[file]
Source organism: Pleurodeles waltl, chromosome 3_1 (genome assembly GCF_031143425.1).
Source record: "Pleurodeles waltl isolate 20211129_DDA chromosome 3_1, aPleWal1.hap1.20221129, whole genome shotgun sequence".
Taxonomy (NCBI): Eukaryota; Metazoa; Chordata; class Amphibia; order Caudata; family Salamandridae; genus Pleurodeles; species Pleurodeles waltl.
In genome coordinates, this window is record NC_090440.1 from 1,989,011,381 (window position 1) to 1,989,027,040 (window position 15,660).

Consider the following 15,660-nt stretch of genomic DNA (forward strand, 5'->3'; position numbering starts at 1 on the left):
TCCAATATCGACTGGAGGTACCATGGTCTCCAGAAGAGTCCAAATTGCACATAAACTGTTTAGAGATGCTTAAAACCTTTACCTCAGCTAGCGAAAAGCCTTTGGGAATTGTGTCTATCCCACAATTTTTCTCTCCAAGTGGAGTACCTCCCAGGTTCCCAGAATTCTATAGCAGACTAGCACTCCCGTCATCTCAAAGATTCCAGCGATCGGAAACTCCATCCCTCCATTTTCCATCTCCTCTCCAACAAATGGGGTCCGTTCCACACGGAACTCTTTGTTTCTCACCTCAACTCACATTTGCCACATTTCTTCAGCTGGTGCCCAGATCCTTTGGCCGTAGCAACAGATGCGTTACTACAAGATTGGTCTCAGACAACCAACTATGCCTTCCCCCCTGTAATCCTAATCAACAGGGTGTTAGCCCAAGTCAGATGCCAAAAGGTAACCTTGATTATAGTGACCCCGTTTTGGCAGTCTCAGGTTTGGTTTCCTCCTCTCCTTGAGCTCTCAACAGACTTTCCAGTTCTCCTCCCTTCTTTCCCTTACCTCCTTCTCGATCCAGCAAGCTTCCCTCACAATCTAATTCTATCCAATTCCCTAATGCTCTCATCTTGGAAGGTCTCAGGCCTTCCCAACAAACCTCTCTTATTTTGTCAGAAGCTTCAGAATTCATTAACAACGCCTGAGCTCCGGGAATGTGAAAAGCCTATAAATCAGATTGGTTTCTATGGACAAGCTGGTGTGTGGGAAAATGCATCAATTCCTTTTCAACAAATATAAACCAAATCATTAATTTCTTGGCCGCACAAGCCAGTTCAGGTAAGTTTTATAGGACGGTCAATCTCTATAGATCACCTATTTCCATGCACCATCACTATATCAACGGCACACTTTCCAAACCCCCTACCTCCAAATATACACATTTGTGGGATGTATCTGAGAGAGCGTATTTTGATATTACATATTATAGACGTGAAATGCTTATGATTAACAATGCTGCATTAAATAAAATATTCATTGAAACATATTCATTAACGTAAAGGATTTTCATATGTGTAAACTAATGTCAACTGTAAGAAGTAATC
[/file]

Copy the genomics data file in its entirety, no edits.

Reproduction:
Source organism: Pleurodeles waltl, chromosome 3_1 (genome assembly GCF_031143425.1).
Source record: "Pleurodeles waltl isolate 20211129_DDA chromosome 3_1, aPleWal1.hap1.20221129, whole genome shotgun sequence".
Taxonomy (NCBI): Eukaryota; Metazoa; Chordata; class Amphibia; order Caudata; family Salamandridae; genus Pleurodeles; species Pleurodeles waltl.
In genome coordinates, this window is record NC_090440.1 from 1,989,011,381 (window position 1) to 1,989,027,040 (window position 15,660).

Consider the following 15,660-nt stretch of genomic DNA (forward strand, 5'->3'; position numbering starts at 1 on the left):
TCCAATATCGACTGGAGGTACCATGGTCTCCAGAAGAGTCCAAATTGCACATAAACTGTTTAGAGATGCTTAAAACCTTTACCTCAGCTAGCGAAAAGCCTTTGGGAATTGTGTCTATCCCACAATTTTTCTCTCCAAGTGGAGTACCTCCCAGGTTCCCAGAATTCTATAGCAGACTAGCACTCCCGTCATCTCAAAGATTCCAGCGATCGGAAACTCCATCCCTCCATTTTCCATCTCCTCTCCAACAAATGGGGTCCGTTCCACACGGAACTCTTTGTTTCTCACCTCAACTCACATTTGCCACATTTCTTCAGCTGGTGCCCAGATCCTTTGGCCGTAGCAACAGATGCGTTACTACAAGATTGGTCTCAGACAACCAACTATGCCTTCCCCCCTGTAATCCTAATCAACAGGGTGTTAGCCCAAGTCAGATGCCAAAAGGTAACCTTGATTATAGTGACCCCGTTTTGGCAGTCTCAGGTTTGGTTTCCTCCTCTCCTTGAGCTCTCAACAGACTTTCCAGTTCTCCTCCCTTCTTTCCCTTACCTCCTTCTCGATCCAGCAAGCTTCCCTCACAATCTAATTCTATCCAATTCCCTAATGCTCTCATCTTGGAAGGTCTCAGGCCTTCCCAACAAACCTCTCTTATTTTGTCAGAAGCTTCAGAATTCATTAACAACGCCTGAGCTCCGGGAATGTGAAAAGCCTATAAATCAGATTGGTTTCTATGGACAAGCTGGTGTGTGGGAAAATGCATCAATTCCTTTTCAACAAATATAAACCAAATCATTAATTTCTTGGCCGCACAAGCCAGTTCAGGTAAGTTTTATAGGACGGTCAATCTCTATAGATCACCTATTTCCATGCACCATCACTATATCAACGGCACACTTTCCAAACCCCCTACCTCCAAATATACACATTTGTGGGATGTATCTGAGAGAGCGTATTTTGATATTACATATTATAGACGTGAAATGCTTATGATTAACAATGCTGCATTAAATAAAATATTCATTGAAACATATTCATTAACGTAAAGGATTTTCATATGTGTAAACTAATGTCAACTGTAAGAAGTAATC